Why do a Cambridge English Course?

King's College, Cambridge.

The University of Cambridge was founded in 1209, and in 1913 - a little over 700 years later - it offered the first Cambridge English Exam.

It was a gruelling 12 hours long, and as well as testing candidates on things such as English literature and phonetics, also required they spend 2 whole hours translating English into French or German, and then another two and half hours translating from French or German back into English. (Italian and Spanish were added in 1926.)

Here's something candidates were asked to translate from English into German in that first exam paper:

“The sentiments which animated Schiller’s poetry were converted into principles of conduct; his actions were as blameless as his writings were pure. With his simple and high predilections, with his strong devotedness to a noble cause, he contrived to steer through life, unsullied by its meanness, unsubdued by any of its difficulties or allurements …”


But don’t panic.

While back in 1913 there was only one Cambridge exam for all candidates, you can now choose the test which reflects your current level of English. And, in addition to that, the Cambridge Test you take in the 21st century doesn’t have its emphasis on literature and poetry, but on the English you use in everyday life, across the four key areas of Reading, Writing, Speaking and Listening.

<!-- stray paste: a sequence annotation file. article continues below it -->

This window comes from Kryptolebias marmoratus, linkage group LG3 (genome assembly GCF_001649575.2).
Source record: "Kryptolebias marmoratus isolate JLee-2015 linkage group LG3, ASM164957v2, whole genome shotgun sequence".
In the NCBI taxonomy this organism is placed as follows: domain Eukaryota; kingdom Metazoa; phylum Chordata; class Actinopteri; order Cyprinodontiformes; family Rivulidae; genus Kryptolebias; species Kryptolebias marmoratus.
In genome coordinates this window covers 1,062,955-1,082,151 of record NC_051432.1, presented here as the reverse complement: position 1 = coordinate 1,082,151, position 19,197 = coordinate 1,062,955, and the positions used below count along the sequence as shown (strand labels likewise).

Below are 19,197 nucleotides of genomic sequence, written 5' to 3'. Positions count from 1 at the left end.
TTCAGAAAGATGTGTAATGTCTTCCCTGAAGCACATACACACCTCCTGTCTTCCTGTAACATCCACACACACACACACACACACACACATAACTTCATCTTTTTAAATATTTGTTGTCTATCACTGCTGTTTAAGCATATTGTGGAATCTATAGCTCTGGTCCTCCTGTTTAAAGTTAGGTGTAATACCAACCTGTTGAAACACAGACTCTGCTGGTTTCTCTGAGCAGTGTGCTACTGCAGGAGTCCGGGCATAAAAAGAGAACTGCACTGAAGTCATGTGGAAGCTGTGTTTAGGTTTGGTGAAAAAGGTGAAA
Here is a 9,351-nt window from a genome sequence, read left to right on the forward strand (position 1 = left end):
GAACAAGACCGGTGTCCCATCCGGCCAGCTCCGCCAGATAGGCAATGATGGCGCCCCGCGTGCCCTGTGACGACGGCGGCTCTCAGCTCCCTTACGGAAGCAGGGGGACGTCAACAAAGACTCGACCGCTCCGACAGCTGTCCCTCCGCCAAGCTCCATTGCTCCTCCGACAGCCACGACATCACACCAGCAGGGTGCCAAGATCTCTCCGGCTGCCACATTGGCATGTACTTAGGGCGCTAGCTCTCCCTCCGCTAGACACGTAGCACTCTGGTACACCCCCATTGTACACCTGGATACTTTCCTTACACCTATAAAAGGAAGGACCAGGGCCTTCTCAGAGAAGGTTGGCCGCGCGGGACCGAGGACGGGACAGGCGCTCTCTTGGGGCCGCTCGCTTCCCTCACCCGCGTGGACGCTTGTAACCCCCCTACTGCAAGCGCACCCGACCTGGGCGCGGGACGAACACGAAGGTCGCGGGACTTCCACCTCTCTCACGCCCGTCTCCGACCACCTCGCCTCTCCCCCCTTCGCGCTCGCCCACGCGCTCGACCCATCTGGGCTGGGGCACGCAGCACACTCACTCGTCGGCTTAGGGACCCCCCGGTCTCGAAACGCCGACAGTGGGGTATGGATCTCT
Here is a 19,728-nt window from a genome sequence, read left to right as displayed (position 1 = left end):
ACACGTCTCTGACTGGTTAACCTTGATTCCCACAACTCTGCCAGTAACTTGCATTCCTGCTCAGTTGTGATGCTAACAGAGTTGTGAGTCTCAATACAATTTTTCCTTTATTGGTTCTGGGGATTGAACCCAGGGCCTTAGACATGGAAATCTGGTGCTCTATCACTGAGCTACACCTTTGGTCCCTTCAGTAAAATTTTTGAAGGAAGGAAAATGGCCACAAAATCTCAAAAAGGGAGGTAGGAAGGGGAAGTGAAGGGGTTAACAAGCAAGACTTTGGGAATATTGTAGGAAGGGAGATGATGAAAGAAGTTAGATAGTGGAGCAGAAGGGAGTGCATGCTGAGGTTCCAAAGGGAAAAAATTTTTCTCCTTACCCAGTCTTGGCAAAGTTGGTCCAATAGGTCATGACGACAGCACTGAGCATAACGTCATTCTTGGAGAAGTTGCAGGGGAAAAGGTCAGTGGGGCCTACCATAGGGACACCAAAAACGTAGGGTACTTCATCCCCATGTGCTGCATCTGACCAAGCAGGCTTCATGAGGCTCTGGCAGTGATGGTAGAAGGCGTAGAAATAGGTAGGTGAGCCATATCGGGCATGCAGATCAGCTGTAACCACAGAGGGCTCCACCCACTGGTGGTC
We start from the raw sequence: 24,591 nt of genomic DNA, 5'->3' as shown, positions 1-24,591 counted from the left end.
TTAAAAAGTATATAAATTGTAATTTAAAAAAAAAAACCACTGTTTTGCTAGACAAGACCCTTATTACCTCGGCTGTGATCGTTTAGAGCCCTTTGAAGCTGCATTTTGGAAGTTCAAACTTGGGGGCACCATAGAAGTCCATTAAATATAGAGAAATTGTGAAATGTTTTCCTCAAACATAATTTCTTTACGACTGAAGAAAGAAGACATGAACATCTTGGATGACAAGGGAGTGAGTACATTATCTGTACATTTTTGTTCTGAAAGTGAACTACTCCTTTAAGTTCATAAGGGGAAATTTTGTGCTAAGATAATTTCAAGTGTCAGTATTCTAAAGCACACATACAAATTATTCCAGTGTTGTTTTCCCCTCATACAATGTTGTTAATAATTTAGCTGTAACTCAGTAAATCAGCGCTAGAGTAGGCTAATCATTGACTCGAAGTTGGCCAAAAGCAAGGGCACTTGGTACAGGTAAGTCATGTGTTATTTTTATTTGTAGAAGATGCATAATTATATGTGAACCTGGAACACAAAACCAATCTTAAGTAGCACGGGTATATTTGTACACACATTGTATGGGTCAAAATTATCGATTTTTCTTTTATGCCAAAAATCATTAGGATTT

Over a century after it all began, Cambridge English Exams are some of the most recognised in the world, the B2 First and C1 Advanced in particular accepted worldwide by thousands of employers, Universities and Government departments.

A Cambridge Qualification really can open lots of doors, and at Richmond English School we’re expert at helping you master the type of everyday English needed not just to pass the exam, but to feel at home in an English speaking environment.

That’s why a Cambridge course is so useful, not only as something on your curriculum vitae, but to help you get on with everyday life.

But don’t just take our word for it - come and join us. Your first class is free and without obligation.

And beware: in the spirit of 1913, and because it’s not just writers like Friedrich Schiller in Germany who have used language to create beautiful art, we might even throw in the odd poem or two.

You’ve been warned ; )

See you soon.

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